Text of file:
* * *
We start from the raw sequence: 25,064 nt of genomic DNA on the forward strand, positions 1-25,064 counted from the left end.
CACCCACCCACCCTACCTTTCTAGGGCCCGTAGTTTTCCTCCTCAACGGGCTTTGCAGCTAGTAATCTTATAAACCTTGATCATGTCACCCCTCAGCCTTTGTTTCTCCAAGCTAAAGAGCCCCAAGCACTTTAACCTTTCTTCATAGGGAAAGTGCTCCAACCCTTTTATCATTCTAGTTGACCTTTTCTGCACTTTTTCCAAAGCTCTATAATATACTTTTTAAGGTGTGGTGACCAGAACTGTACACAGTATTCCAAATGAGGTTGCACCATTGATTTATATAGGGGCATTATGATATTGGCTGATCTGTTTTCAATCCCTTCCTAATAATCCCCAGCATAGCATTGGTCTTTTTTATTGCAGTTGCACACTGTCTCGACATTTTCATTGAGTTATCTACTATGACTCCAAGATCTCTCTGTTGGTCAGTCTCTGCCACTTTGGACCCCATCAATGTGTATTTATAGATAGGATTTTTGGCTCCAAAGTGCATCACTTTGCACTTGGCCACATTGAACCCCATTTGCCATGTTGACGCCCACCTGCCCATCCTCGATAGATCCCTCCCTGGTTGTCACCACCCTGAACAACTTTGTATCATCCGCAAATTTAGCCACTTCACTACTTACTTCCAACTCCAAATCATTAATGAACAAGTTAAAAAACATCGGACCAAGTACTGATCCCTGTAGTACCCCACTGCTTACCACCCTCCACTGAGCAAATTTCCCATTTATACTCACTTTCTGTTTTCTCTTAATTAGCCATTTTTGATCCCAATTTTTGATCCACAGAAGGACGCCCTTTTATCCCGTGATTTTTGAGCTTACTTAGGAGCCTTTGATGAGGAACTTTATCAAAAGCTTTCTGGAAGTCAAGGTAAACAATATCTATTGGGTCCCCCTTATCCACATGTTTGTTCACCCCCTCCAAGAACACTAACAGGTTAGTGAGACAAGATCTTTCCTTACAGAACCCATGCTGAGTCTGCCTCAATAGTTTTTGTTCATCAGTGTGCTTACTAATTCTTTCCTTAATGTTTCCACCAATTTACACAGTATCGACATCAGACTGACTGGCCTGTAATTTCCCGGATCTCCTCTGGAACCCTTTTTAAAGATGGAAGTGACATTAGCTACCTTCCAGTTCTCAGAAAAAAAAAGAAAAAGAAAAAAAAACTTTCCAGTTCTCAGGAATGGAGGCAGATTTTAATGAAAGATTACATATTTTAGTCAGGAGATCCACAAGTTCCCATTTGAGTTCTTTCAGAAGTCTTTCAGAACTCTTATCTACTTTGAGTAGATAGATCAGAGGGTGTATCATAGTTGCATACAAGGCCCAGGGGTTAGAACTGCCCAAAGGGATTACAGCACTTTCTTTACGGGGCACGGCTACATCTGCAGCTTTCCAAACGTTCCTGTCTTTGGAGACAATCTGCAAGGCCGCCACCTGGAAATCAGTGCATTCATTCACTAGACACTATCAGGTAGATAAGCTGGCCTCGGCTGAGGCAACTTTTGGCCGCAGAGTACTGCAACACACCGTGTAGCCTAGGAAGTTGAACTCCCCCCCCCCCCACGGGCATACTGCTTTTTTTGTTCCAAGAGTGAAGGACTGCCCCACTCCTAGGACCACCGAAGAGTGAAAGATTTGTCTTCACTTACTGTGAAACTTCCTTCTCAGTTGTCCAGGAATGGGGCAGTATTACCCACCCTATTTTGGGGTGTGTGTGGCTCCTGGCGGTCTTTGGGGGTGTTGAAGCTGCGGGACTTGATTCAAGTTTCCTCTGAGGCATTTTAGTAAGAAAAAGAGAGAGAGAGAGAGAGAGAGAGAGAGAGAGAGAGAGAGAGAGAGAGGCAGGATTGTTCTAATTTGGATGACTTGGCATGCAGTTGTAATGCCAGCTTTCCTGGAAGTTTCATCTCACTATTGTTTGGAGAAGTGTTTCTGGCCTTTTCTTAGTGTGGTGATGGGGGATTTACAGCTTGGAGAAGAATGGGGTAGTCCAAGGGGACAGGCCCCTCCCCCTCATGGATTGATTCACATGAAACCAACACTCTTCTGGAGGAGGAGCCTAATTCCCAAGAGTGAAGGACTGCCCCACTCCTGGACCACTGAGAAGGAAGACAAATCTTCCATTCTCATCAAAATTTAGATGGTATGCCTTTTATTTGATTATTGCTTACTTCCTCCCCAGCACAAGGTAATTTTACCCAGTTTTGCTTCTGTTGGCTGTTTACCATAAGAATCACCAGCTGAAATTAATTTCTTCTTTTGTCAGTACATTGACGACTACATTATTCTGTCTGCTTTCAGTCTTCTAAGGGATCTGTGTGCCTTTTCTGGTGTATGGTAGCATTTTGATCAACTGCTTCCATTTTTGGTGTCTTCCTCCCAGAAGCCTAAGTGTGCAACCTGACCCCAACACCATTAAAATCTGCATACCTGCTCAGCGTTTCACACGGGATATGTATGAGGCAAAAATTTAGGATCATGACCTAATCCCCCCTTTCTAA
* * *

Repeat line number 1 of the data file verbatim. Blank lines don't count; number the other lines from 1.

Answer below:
We start from the raw sequence: 25,064 nt of genomic DNA on the forward strand, positions 1-25,064 counted from the left end.